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Figure 6: S‑100 staining showing diffuse nuclear and cytoplasmic positivity

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 » Discussion Top


The first case of primary extraspinal ependymoma was reported by Mallory in 1902. [2] Following this report, there have been several reports of extraspinal ependymoma in the sacral and sacrococcygeal region. Akpolat et al., reported a case of sacrococcygeal extraspinal ependymoma and reviewed 22 cases reported till then. [3] The first report of myxopapillary extradural ependymoma with extraspinal extension in presacral region from India was by Magu et al. [4] De Bonis et al., reported primary extramedullary ependymoma of the thoracic spine, mimicking a schwannoma. [5] Intra-abdominal ependymoma presenting as an abdominal mass was reported by Mogler et al. [6] Wang et al., reported ectopic ependymoma in the soft-tissue of the neck. [7] However, there has been no report of intraspinal extradural and extraspinal ependymoma mimicking a dumb-bell tumor at the cervical level until date.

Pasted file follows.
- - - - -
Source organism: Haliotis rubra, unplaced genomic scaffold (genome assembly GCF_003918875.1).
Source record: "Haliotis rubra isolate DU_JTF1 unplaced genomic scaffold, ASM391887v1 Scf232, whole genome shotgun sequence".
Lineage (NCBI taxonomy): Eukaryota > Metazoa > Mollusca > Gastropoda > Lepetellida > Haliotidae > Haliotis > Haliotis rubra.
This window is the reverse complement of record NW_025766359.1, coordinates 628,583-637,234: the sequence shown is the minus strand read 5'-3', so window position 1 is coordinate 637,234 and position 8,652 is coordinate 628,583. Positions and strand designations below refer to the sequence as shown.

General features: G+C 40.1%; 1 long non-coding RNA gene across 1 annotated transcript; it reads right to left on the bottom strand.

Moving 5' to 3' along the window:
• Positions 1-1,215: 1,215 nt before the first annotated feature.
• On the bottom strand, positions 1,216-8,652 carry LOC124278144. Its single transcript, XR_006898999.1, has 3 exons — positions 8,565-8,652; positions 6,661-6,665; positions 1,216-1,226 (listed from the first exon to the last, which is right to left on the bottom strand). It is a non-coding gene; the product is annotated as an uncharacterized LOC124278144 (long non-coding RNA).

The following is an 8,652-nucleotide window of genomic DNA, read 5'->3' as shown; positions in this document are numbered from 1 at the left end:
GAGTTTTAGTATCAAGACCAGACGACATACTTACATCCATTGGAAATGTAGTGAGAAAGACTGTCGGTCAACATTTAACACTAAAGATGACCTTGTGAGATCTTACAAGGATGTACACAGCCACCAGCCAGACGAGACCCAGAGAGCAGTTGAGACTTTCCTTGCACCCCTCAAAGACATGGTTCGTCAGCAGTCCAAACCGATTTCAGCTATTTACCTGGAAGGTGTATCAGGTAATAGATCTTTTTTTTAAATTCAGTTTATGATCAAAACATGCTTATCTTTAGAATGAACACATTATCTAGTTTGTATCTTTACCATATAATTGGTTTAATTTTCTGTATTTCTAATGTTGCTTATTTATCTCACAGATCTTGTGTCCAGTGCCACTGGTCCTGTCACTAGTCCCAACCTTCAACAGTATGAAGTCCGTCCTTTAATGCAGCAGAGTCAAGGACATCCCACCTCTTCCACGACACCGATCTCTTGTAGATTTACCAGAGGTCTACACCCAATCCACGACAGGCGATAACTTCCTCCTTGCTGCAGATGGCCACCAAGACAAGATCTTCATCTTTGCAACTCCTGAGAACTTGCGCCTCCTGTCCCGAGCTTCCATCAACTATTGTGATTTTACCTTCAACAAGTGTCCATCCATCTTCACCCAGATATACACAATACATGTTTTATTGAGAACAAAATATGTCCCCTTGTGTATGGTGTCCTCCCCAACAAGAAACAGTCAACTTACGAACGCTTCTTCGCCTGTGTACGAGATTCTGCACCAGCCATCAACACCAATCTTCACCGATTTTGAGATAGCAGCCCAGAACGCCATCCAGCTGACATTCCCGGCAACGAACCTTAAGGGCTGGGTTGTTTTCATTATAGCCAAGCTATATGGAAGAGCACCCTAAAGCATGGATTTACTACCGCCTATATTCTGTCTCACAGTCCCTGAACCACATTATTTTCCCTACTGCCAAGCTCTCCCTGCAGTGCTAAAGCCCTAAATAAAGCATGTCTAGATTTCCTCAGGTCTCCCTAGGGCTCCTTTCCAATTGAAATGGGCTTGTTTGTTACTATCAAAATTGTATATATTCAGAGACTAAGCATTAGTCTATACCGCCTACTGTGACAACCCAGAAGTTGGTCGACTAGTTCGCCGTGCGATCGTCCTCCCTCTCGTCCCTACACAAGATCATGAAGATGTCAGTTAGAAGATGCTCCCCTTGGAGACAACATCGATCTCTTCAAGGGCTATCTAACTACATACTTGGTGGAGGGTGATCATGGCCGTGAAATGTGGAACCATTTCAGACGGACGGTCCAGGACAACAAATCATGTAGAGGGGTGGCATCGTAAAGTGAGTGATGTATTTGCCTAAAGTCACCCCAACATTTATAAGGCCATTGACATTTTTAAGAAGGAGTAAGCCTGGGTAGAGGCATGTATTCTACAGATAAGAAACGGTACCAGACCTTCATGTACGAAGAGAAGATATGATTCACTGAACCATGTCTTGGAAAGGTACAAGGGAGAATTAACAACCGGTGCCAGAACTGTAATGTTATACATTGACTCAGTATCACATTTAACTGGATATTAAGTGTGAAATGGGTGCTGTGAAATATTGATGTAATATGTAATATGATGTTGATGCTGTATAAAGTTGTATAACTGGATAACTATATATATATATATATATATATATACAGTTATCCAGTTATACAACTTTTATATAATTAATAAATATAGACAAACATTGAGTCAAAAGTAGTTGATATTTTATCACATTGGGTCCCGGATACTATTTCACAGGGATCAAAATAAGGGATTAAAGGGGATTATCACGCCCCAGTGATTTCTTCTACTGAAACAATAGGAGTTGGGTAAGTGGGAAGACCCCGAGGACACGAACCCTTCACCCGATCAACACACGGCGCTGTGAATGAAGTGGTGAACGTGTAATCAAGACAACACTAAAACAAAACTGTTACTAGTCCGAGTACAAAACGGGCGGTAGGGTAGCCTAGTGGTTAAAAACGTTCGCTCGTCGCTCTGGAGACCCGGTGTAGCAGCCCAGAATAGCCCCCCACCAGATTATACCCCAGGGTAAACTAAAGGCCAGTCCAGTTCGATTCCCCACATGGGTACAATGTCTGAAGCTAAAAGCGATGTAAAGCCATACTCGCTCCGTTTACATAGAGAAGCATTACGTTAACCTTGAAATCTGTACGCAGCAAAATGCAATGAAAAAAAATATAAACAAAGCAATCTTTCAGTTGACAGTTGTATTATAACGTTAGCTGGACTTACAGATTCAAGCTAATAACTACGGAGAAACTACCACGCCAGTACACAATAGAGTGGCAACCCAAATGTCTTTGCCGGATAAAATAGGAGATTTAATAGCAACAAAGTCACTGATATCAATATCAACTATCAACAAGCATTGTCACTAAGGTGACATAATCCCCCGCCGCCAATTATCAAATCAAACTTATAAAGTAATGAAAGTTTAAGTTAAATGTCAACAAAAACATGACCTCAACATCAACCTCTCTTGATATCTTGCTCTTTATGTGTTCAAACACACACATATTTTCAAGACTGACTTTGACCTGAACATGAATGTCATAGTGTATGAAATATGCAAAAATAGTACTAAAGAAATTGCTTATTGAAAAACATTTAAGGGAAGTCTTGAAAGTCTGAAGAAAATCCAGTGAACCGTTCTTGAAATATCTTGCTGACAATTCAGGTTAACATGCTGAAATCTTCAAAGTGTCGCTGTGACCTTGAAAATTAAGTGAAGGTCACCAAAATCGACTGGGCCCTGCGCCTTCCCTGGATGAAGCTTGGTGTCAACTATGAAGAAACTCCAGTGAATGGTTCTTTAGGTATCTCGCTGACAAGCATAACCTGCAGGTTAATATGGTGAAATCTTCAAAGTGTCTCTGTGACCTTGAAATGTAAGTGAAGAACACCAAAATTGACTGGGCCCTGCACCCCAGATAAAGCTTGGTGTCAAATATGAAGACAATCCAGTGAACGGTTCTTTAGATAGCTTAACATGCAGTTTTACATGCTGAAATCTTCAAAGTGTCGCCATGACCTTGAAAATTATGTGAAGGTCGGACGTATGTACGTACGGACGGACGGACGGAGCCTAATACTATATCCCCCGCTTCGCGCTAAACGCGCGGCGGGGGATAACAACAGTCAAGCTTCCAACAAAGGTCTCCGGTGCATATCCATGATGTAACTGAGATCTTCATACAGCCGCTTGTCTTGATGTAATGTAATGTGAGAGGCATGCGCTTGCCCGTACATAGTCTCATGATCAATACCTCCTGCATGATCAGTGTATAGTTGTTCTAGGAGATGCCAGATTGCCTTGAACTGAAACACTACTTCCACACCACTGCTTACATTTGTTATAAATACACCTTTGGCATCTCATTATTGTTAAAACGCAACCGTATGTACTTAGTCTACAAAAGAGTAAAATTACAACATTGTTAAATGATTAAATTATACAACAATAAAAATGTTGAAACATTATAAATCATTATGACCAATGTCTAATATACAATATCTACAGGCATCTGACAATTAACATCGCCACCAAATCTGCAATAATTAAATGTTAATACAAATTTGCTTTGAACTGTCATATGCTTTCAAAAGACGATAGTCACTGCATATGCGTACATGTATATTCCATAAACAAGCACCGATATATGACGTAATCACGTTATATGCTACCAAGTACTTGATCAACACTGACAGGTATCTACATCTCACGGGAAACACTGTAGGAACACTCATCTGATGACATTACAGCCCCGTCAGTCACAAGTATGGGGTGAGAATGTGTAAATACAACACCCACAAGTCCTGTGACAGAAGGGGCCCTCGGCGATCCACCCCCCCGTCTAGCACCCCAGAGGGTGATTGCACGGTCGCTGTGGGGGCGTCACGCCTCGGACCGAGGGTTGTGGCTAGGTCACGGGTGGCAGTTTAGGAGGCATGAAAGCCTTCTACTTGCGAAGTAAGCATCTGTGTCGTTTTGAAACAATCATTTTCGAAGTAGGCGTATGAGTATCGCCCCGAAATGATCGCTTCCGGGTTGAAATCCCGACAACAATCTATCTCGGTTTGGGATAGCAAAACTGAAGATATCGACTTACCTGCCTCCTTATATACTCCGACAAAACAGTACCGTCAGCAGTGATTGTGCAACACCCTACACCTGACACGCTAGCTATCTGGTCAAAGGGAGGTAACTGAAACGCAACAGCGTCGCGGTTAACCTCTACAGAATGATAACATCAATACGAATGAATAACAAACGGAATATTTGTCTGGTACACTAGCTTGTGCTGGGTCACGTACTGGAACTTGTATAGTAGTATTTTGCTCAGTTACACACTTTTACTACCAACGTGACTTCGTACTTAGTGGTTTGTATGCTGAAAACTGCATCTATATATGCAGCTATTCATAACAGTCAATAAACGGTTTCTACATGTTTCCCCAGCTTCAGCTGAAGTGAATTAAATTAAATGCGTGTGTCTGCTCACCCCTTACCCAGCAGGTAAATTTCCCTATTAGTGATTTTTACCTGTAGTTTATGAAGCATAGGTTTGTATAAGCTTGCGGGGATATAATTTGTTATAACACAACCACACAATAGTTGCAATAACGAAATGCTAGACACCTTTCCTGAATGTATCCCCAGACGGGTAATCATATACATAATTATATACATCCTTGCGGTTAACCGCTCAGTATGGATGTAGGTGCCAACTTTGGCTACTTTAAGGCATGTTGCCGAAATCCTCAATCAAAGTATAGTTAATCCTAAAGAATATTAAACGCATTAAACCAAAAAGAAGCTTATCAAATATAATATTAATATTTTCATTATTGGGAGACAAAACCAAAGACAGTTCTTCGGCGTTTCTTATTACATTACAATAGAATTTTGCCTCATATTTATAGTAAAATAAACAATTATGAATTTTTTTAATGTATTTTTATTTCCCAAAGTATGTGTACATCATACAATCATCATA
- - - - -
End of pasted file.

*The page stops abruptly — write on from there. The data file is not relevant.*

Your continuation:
Ependymomas are glial tumors of ependymal origin. They are classified as subependymoma (World Health Organization (WHO) grade I), myxopapillary ependymoma (WHO grade I), ependymoma (WHO grade II) and anaplastic ependymoma (WHO grade III). Microscopic features of ependymoma include cells, which are epitheloid cuboidal to columnar cells with arrangements around a blood vessel (perivascular pseudorosettes). Sometimes true rosette arrangements and ependymal canal may be seen. Immunohistochemically, they show positivity for S-100, GFAP and vimentin. A few of the ependymomas show punctuate positivity for EMA.